12 Keys for Success in Grad School
Maybe you finished your undergrad degree like a champ, or maybe you barely squeaked through. But now you’re facing grad school, and it’s a whole new ball game. This isn’t just a series of courses you have to take to get to the fun stuff; this is the foundation of your career. (Please don’t go to grad school until you have a good idea of what your career is, or what it will be.) The reading list is more intense, as are the multiple papers. But don’t be alarmed, for you can still emerge victorious. It will just take some focused effort—and maybe following a few of these tips.
1. Keep a written set of goals
This may sound like Professional Development 101, but how many of us consistently work from a list? Not to mention, you’ll feel even more accomplished in your work when you’re able to cross the most important items off your list—a visual representation of how far you’ve come. One tool that might be helpful is TadaList.com. It’s free, and takes 10 seconds to sign up. Some people even make it their home page.
2. Upgrade your study skills
Try reading What Smart Students Know, by Adam Robinson. Great information on how to take better notes, how to “rehearse” for tests rather than simply poring over the material, and ultimately how to get better grades—maybe not with less effort, but with less wasted effort.
3. Dress up a little for class
You’ll feel better about yourself, and probably feel more confident around your peers and professors. A pair of unwrinkled jeans or khakis, a nice simple shirt and a shiny pair of shoes is all it takes. Trust me: If you do this, you’ll stand out in a positive way. And please, no cleavage. Your professors may be serving as references when you start interviewing for jobs, or they might be able to offer job leads. Take good care of your relationships, so people will be eager (not reluctant) to help you.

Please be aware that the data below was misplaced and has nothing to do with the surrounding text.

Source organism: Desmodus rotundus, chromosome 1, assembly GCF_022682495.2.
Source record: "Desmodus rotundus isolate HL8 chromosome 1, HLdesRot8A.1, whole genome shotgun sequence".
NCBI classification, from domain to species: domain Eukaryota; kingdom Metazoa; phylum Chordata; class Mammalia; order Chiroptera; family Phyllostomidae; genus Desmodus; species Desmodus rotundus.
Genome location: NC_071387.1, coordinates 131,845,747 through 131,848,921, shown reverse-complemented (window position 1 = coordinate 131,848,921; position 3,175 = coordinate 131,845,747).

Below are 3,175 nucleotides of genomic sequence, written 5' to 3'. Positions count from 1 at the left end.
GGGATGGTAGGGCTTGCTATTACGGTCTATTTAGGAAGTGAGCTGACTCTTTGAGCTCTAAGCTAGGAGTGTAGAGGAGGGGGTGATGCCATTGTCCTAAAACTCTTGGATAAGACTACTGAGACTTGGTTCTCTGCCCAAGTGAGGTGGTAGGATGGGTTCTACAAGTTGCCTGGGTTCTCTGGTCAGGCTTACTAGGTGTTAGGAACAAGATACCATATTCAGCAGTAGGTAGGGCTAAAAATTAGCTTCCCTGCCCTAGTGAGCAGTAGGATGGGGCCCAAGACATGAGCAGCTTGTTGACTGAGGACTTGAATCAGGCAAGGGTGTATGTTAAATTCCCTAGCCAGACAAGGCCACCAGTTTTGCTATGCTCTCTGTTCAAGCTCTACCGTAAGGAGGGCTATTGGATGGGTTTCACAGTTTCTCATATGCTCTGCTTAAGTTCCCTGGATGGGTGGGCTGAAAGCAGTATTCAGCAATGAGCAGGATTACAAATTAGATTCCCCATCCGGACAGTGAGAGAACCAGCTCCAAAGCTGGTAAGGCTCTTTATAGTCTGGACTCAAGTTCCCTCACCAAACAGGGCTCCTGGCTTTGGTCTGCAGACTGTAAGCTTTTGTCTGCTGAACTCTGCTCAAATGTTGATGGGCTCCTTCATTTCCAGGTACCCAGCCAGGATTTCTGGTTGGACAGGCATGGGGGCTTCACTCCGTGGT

It’s a corny word, that’s true. But grad school can open a lot of doors that aren’t otherwise available to you. You can often join professional associations at reduced prices. You can publish articles or even present at professional conferences. You can do informational interviews with professionals in your field to learn how best to prepare yourself. All of these activities can expand your professional horizons and make the job search much easier.
5. Find a change of scenery
The best time to plan a break or change of scenery is before you need it. Whether it’s a nearby park, a bench by the lake or even your favorite bookstore, make sure you allow yourself to slip away for a short time while working on a big project—or while planning for the next one. I know one former executive who used to slip away to a coffee shop once a week to clear his mind and do some big-picture thinking. Naturally, he came back to the office feeling recharged.
6. Have a life outside of grad school
One way to do this is to make friends with people who have never heard the buzzwords of your chosen field. For example, in counseling, those buzzwords include “theoretical orientation,” “self-efficacy” or “intervention.” It’s refreshing to be with friends who never use words like that. Your outside friends will help you keep perspective. Find fun activities, such as biking or cooking, that have nothing to do with school.
7. Control your destiny, under God